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The Teardrop Explodes
Kilimanjaro (reissue) Nix Lowrey , August 3rd, 2010 13:07

The Arch-drude, His Copeness, Saint Julian, that hippie eccentric from the BBC: there are many identities of Julian Cope. His work continues to pour forth seasonally, from writing on the ever-brilliant Head Heritage site to his panoply of side projects which regularly gestate into releases ranging from Odinic chanting to proto-metal. He continues to attract a loyal and tribal following of fans, dissenters, amateur archeologists and 'heads' to his ever increasing array of books, CD releases and performances, and it would be just a willow wand's width from the truth to say he is one of Britain's more baffling yet most beloved Renaissance Men. He embodies the Fool - in the mythical sense - juggling both wisdom and neo-spiritual nonsense as he capers about remote hillocks, poking optimistically at the fabric of time, space and music.

However, back in 1979, he was yet to be any of these things. Back then, he was just Julian Cope from Liverpool Polytechnic: post-teen acid head, friend of pop-curmudgeon Ian McCulloch and pre-Wah! Pete Wylie, signed to Bill Drummond"s Zoo Records, and lead singer of emergent shambling Scouse-pop band The Teardrop Explodes. Having released both 'Sleeping Gas' and 'Bouncing Babies' to some North Western acclaim (a nod from Tony Wilson) and some national attention (a begrudging acknowledgement from the NME and alleged fear from nascent pop darlings U2 and Duran Duran), Cope and his lysergically-challenged bandmates headed for the Welsh hills to concoct a haphazard and unruly record filled with pop promise, but somehow never quite achieving the potential glory which had Vox and Le Bon worried. This, of course, might have had something to do with Cope and co's minds achieving The Great Unravel on a daily basis - Cope"s memoir Head On recalls the band regularly riding to the studio on imaginary horses.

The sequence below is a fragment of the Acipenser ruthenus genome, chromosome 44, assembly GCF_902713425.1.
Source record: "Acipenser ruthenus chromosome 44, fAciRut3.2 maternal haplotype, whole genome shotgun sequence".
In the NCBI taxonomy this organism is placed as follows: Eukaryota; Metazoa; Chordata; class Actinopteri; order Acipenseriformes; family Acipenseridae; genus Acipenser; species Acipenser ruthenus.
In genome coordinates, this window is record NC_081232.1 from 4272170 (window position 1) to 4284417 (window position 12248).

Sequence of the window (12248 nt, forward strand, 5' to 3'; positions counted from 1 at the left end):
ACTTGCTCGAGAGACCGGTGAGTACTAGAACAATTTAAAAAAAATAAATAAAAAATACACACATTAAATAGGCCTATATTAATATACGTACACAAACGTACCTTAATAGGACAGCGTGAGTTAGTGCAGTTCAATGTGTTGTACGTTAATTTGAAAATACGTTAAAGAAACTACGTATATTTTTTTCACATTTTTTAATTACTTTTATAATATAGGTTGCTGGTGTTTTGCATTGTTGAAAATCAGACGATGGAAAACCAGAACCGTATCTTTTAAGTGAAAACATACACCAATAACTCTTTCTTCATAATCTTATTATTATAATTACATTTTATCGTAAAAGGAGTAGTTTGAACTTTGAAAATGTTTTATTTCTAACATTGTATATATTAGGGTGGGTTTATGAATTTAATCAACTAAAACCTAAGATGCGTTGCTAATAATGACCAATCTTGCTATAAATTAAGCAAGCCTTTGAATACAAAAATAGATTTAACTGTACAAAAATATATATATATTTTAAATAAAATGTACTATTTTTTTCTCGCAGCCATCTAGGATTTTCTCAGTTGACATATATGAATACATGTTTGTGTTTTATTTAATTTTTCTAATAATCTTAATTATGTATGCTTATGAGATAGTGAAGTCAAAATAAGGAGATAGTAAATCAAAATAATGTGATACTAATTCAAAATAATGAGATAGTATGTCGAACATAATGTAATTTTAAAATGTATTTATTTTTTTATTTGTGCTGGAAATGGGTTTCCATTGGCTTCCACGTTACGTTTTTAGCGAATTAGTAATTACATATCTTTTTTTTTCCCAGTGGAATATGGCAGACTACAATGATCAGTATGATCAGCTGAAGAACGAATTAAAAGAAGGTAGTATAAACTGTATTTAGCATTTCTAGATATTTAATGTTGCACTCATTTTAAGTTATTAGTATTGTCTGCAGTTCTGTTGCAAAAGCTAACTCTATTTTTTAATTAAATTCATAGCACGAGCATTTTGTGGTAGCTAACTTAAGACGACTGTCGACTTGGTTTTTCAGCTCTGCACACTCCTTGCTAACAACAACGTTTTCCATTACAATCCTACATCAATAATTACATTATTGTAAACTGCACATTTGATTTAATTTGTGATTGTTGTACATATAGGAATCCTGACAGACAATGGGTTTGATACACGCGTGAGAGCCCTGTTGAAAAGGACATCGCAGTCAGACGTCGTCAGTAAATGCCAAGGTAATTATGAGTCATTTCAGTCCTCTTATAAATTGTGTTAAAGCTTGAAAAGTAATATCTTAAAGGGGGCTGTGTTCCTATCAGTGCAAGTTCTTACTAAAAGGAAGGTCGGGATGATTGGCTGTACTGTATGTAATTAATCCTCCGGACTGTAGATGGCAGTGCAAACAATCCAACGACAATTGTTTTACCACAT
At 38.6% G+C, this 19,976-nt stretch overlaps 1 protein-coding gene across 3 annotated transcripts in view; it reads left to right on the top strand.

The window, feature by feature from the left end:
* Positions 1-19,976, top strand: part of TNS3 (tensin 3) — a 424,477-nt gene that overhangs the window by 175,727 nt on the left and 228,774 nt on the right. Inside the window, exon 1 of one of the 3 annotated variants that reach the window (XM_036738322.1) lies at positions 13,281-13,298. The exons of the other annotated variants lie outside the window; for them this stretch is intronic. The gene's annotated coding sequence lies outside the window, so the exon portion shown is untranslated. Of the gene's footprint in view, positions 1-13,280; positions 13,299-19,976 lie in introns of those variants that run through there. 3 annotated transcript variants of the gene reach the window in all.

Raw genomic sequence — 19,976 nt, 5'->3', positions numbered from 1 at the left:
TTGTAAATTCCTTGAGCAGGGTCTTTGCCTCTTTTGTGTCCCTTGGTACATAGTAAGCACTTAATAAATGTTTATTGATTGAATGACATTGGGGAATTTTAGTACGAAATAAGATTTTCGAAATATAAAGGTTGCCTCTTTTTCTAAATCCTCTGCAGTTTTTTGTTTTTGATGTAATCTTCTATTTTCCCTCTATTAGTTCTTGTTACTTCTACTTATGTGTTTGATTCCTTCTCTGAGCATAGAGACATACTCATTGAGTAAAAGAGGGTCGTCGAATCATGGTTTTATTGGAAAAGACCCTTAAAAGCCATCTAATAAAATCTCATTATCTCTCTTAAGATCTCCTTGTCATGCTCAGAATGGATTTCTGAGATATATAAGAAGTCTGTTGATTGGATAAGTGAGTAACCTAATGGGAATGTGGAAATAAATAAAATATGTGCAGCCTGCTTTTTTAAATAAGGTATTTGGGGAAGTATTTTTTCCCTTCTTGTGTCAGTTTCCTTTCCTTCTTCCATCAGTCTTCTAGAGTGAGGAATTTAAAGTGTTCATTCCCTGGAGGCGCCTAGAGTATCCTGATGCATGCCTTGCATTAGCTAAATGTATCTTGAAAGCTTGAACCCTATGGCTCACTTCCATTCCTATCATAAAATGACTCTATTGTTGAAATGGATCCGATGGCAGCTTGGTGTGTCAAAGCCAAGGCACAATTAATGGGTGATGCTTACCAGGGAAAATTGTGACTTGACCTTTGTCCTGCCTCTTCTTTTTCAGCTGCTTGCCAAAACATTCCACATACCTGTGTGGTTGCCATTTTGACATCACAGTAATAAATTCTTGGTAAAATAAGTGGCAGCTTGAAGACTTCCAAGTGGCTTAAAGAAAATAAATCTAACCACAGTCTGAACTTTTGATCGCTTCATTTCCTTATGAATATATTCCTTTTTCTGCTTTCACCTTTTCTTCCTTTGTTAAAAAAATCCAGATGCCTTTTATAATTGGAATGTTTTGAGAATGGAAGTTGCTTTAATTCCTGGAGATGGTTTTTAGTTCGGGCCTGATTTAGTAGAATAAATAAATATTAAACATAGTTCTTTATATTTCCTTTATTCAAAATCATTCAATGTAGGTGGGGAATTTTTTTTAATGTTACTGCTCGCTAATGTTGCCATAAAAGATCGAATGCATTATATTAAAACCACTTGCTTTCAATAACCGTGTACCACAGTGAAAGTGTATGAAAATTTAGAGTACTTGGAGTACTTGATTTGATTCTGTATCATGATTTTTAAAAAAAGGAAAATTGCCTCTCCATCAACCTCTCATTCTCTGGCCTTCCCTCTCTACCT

In fact, it's no small wonder that in Killimanjaro, (including the technically post-album track and arguable Explodes zenith 'Reward'), they managed to create such a precocious collection of shimmering pop. Killimanjaro has all the urgency of an ambitious first release, the unkempt charm of blatant talent, and the sound of supreme confidence wrestling with inexperience.

In the album's lyrics we detect things going psychedelically skewiff for the Drude - meanings shrouded in vague metaphor, a hint of megalomania and concurrent paranoia in tracks like 'Second Head': "I know the banisters are leaking" becomes "Beware of false promises, You must be wary of people". Of course, the most obvious signpost is Cope's own acid confessional 'Went Crazy', detailing an inability to manage a literal relationship with information, with social interaction: "And I looked all around, And went crazy".

The second CD on this re-release tells the not-particularly-hidden tale (Head On"s gospel according to Drude himself is a finest testament of that) of 'Killimanjaro's experiments and excesses, including unhinged live track 'Bouncing Babies' with Cope's laughably ADD attempt at audience interaction. The Teardrop Exploded not with a bang but a whimper in 1982 after a patchy second album Wilder and the inevitable internal disputes: the band that drops together often stops together. Cope retreated to a small dark room to cocoon himself around his obsessions and ingestions, triumphant with the surprisingly cogent World Shut Your Mouth. And indeed, for a short while, it did.